requirements laid out in the task description. Some teachers have even suggested the

elimination of high stakes testing entirely, allowing the teachers to be the main source of

gauging student ability (Nathan, 2002).

       Mary Stockrocki was another researcher/teacher who recommended using

assessing as a teaching tool in her journal article “Reconsidering Everyday Assessment in
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the Classroom: Ceramics and Science”. She stated that feedback is important for students

in their learning process, and that teachers should provide opportunities for students to

learn how to self-assess before, during, and after a project (Stockrocki, 2005).

       The author explained how she began to incorporate „everyday assessment‟ into

her class by asking specific types of questions that required higher level thinking. The

questions included having students perform on-demand self-assessments for the artistic

portion, and science related questions like “How does a kiln work” to have the students

thinking about what they were doing each day. There was strong emphasis on avoiding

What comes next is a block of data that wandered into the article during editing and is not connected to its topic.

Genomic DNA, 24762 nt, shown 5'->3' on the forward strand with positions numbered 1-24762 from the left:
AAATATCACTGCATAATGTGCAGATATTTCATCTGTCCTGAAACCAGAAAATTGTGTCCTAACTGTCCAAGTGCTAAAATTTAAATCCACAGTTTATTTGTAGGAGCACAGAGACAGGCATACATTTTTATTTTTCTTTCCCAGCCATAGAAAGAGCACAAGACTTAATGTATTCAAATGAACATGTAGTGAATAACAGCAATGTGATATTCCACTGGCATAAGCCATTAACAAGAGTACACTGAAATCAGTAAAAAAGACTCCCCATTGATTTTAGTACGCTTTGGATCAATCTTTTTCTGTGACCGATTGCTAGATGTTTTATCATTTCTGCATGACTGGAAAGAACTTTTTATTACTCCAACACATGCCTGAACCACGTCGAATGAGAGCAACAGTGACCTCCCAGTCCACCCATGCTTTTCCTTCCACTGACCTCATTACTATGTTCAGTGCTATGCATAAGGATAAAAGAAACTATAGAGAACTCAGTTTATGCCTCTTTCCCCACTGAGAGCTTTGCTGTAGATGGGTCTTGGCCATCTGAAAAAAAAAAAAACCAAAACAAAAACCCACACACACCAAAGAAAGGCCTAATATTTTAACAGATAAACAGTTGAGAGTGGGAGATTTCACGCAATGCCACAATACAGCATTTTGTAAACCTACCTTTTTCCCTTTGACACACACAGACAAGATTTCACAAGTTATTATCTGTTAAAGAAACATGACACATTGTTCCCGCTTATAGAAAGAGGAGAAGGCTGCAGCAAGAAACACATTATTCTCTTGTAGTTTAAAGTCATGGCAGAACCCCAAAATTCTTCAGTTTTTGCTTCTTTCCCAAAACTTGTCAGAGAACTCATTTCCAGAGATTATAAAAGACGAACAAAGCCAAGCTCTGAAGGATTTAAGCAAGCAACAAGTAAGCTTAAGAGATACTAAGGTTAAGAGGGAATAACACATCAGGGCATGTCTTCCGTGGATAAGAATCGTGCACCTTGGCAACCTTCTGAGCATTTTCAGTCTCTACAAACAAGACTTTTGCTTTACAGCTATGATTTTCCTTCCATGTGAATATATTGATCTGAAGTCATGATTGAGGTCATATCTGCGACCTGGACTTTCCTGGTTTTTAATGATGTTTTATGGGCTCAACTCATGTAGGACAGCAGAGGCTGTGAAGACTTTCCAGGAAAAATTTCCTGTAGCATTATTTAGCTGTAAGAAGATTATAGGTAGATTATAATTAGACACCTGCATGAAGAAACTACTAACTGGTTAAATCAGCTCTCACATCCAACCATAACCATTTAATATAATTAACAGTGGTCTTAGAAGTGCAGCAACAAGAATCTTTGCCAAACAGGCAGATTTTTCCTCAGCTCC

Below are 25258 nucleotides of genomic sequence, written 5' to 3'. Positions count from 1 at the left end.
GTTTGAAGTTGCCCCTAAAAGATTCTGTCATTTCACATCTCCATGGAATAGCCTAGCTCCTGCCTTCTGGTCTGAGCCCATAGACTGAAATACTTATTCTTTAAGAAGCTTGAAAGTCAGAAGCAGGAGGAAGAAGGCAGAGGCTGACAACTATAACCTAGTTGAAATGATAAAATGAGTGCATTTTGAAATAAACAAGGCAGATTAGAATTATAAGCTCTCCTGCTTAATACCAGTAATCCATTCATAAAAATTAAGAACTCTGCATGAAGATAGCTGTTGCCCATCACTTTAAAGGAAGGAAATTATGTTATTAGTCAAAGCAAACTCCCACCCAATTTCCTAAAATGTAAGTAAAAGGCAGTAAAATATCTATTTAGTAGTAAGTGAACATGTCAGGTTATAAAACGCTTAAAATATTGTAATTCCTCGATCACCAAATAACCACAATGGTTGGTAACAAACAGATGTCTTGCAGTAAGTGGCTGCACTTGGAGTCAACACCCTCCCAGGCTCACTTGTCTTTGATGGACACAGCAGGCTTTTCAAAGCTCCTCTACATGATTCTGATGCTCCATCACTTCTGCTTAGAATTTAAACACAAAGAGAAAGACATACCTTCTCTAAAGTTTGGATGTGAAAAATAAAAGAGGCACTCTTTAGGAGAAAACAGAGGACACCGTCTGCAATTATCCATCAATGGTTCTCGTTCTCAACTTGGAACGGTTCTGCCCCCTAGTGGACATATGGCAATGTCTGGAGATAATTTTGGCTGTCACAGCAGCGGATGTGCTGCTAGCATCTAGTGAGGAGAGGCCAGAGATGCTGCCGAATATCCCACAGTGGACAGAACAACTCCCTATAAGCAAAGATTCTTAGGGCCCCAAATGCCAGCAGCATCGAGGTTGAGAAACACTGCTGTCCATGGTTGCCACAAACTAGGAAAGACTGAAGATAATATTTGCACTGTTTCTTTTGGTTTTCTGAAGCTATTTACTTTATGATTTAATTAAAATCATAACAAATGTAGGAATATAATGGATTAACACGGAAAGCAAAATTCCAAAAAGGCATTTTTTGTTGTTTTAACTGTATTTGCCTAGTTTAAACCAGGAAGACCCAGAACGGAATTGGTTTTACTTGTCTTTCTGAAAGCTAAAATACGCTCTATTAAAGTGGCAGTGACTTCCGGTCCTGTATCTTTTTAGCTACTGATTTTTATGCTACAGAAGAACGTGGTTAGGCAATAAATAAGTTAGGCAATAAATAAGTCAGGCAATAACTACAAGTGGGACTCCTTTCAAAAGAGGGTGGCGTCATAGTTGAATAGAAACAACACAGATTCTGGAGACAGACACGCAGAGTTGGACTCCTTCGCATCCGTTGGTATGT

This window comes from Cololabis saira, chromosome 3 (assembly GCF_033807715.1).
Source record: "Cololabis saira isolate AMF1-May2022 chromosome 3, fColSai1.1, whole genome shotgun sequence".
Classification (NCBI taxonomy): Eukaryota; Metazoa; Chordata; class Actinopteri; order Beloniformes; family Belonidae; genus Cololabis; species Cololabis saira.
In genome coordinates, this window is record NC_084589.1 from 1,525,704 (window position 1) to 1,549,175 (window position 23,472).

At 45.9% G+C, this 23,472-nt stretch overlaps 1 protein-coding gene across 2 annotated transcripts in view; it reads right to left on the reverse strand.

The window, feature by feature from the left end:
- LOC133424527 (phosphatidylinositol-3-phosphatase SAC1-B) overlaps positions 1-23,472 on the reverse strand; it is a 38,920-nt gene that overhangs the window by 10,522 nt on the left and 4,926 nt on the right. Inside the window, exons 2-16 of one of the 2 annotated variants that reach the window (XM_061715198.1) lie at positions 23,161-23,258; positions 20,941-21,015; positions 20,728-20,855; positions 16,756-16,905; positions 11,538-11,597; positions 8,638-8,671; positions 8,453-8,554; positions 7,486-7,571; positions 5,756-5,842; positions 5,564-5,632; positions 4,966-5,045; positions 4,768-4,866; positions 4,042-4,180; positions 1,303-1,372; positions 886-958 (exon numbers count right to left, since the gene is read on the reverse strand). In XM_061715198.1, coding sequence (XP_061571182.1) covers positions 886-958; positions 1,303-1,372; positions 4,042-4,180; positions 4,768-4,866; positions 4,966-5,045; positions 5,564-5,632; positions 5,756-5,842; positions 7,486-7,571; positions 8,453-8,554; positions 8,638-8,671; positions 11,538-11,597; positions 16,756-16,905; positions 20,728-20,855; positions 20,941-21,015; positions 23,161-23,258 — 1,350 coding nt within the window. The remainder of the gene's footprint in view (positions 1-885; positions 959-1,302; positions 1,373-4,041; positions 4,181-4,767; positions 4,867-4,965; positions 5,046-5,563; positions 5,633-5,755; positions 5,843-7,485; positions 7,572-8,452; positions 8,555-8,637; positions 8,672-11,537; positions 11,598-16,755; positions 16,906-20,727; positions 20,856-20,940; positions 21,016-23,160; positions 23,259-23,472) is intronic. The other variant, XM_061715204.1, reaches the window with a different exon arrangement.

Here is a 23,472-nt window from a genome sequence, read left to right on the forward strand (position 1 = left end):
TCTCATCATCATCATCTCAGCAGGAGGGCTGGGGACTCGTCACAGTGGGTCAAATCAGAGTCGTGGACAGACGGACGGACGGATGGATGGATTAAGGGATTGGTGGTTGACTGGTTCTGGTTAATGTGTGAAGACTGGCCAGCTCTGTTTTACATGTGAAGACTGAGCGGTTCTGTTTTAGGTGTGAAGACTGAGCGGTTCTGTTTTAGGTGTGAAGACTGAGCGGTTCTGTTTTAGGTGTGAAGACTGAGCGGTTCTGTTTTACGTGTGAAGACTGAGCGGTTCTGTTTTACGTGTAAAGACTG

simple rubrics and tests to give a student a grade.(Stockrocki, 2005)

       While her technique was unusual, her results were successful and her students had

a significant understanding of the material. The one drawback to her method is that it

could easily backfire on newer, less experienced teachers. Giving useful, appropriate

feedback while asking students questions to force thinking in the higher cognitive

domains can be difficult on a constant basis. Failure to create the right questions and to

give adequate feedback could create more confusion as opposed to increasing learning.

       The “best method” for assessing students in a classroom environment, if there was

or ever will be one, does not seem to be a single answer. Rubrics, testing, CRTs, and

constant interaction with students seem like strong suggestions, but none was a magic

bullet for all instances. One report by the National Center for Educational Statistics